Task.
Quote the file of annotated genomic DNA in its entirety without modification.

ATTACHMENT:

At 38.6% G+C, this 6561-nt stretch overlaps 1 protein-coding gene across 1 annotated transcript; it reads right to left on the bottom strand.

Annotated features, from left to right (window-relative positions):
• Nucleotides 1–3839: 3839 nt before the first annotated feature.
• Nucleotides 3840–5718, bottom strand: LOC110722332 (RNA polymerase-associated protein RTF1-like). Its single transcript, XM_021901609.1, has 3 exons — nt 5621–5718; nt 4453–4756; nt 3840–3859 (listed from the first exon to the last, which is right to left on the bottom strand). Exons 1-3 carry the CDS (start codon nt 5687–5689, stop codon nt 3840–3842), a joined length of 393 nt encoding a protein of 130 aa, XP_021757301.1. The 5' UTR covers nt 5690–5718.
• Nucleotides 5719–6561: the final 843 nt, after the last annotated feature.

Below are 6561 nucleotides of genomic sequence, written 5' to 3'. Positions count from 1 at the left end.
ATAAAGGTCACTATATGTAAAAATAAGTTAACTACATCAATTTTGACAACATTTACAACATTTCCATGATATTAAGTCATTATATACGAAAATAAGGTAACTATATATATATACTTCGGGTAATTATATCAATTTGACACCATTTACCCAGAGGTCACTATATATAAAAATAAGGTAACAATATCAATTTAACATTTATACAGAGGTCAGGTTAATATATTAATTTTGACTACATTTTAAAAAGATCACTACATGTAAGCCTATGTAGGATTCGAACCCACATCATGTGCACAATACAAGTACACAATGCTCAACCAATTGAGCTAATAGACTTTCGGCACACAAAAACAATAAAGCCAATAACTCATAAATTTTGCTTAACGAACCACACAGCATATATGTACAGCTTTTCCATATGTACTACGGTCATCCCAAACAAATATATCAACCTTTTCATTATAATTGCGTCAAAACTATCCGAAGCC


At 38.6% G+C, this 6561-nt stretch overlaps 1 protein-coding gene across 1 annotated transcript; it reads right to left on the bottom strand.

Annotated features, from left to right (window-relative positions):
• Nucleotides 1–3839: 3839 nt before the first annotated feature.
• Nucleotides 3840–5718, bottom strand: LOC110722332 (RNA polymerase-associated protein RTF1-like). Its single transcript, XM_021901609.1, has 3 exons — nt 5621–5718; nt 4453–4756; nt 3840–3859 (listed from the first exon to the last, which is right to left on the bottom strand). Exons 1-3 carry the CDS (start codon nt 5687–5689, stop codon nt 3840–3842), a joined length of 393 nt encoding a protein of 130 aa, XP_021757301.1. The 5' UTR covers nt 5690–5718.
• Nucleotides 5719–6561: the final 843 nt, after the last annotated feature.

Below are 6561 nucleotides of genomic sequence, written 5' to 3'. Positions count from 1 at the left end.
ATAAAGGTCACTATATGTAAAAATAAGTTAACTACATCAATTTTGACAACATTTACAACATTTCCATGATATTAAGTCATTATATACGAAAATAAGGTAACTATATATATATACTTCGGGTAATTATATCAATTTGACACCATTTACCCAGAGGTCACTATATATAAAAATAAGGTAACAATATCAATTTAACATTTATACAGAGGTCAGGTTAATATATTAATTTTGACTACATTTTAAAAAGATCACTACATGTAAGCCTATGTAGGATTCGAACCCACATCATGTGCACAATACAAGTACACAATGCTCAACCAATTGAGCTAATAGACTTTCGGCACACAAAAACAATAAAGCCAATAACTCATAAATTTTGCTTAACGAACCACACAGCATATATGTACAGCTTTTCCATATGTACTACGGTCATCCCAAACAAATATATCAACCTTTTCATTATAATTGCGTCAAAACTATCCGAAGCC